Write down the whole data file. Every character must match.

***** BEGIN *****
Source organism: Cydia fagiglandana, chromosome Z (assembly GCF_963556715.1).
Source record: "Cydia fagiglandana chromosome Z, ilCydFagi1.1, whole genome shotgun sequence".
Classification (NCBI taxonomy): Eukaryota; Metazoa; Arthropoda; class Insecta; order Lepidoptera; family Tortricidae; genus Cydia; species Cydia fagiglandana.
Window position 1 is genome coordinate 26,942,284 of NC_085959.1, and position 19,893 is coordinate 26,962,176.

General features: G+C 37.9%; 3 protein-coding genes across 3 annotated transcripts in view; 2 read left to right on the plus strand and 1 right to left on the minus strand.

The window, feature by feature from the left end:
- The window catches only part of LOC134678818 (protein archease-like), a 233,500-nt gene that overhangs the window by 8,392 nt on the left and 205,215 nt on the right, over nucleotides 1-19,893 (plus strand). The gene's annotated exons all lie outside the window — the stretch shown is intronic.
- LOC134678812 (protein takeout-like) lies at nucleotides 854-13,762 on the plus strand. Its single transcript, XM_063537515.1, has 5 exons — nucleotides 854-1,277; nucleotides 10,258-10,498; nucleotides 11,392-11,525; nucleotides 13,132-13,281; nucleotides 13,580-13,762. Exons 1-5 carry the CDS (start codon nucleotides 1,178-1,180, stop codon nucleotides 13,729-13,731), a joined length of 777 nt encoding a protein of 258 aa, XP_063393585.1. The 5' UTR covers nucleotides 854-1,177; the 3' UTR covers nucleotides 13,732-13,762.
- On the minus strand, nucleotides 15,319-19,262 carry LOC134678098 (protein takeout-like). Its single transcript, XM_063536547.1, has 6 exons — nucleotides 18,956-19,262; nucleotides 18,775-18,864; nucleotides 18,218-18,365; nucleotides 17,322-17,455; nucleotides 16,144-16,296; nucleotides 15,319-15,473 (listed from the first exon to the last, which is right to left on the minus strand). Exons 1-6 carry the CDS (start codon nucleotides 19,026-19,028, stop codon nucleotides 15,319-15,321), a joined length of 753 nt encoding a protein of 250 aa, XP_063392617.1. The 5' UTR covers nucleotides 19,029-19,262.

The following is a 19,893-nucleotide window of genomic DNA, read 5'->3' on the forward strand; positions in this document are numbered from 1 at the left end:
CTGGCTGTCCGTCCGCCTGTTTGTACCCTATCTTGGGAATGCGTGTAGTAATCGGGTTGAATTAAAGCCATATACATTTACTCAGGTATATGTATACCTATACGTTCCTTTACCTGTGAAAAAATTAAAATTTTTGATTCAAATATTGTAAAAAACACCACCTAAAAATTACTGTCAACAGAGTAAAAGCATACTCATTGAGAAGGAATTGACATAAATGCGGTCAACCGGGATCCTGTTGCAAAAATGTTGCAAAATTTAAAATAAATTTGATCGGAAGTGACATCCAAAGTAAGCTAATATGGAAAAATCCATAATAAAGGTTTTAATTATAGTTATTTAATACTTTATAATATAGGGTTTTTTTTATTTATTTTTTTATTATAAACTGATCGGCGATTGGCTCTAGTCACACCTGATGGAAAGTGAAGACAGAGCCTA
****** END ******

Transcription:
Source organism: Cydia fagiglandana, chromosome Z (assembly GCF_963556715.1).
Source record: "Cydia fagiglandana chromosome Z, ilCydFagi1.1, whole genome shotgun sequence".
Classification (NCBI taxonomy): Eukaryota; Metazoa; Arthropoda; class Insecta; order Lepidoptera; family Tortricidae; genus Cydia; species Cydia fagiglandana.
Window position 1 is genome coordinate 26,942,284 of NC_085959.1, and position 19,893 is coordinate 26,962,176.

General features: G+C 37.9%; 3 protein-coding genes across 3 annotated transcripts in view; 2 read left to right on the plus strand and 1 right to left on the minus strand.

The window, feature by feature from the left end:
- The window catches only part of LOC134678818 (protein archease-like), a 233,500-nt gene that overhangs the window by 8,392 nt on the left and 205,215 nt on the right, over nucleotides 1-19,893 (plus strand). The gene's annotated exons all lie outside the window — the stretch shown is intronic.
- LOC134678812 (protein takeout-like) lies at nucleotides 854-13,762 on the plus strand. Its single transcript, XM_063537515.1, has 5 exons — nucleotides 854-1,277; nucleotides 10,258-10,498; nucleotides 11,392-11,525; nucleotides 13,132-13,281; nucleotides 13,580-13,762. Exons 1-5 carry the CDS (start codon nucleotides 1,178-1,180, stop codon nucleotides 13,729-13,731), a joined length of 777 nt encoding a protein of 258 aa, XP_063393585.1. The 5' UTR covers nucleotides 854-1,177; the 3' UTR covers nucleotides 13,732-13,762.
- On the minus strand, nucleotides 15,319-19,262 carry LOC134678098 (protein takeout-like). Its single transcript, XM_063536547.1, has 6 exons — nucleotides 18,956-19,262; nucleotides 18,775-18,864; nucleotides 18,218-18,365; nucleotides 17,322-17,455; nucleotides 16,144-16,296; nucleotides 15,319-15,473 (listed from the first exon to the last, which is right to left on the minus strand). Exons 1-6 carry the CDS (start codon nucleotides 19,026-19,028, stop codon nucleotides 15,319-15,321), a joined length of 753 nt encoding a protein of 250 aa, XP_063392617.1. The 5' UTR covers nucleotides 19,029-19,262.

The following is a 19,893-nucleotide window of genomic DNA, read 5'->3' on the forward strand; positions in this document are numbered from 1 at the left end:
CTGGCTGTCCGTCCGCCTGTTTGTACCCTATCTTGGGAATGCGTGTAGTAATCGGGTTGAATTAAAGCCATATACATTTACTCAGGTATATGTATACCTATACGTTCCTTTACCTGTGAAAAAATTAAAATTTTTGATTCAAATATTGTAAAAAACACCACCTAAAAATTACTGTCAACAGAGTAAAAGCATACTCATTGAGAAGGAATTGACATAAATGCGGTCAACCGGGATCCTGTTGCAAAAATGTTGCAAAATTTAAAATAAATTTGATCGGAAGTGACATCCAAAGTAAGCTAATATGGAAAAATCCATAATAAAGGTTTTAATTATAGTTATTTAATACTTTATAATATAGGGTTTTTTTTATTTATTTTTTTATTATAAACTGATCGGCGATTGGCTCTAGTCACACCTGATGGAAAGTGAAGACAGAGCCTA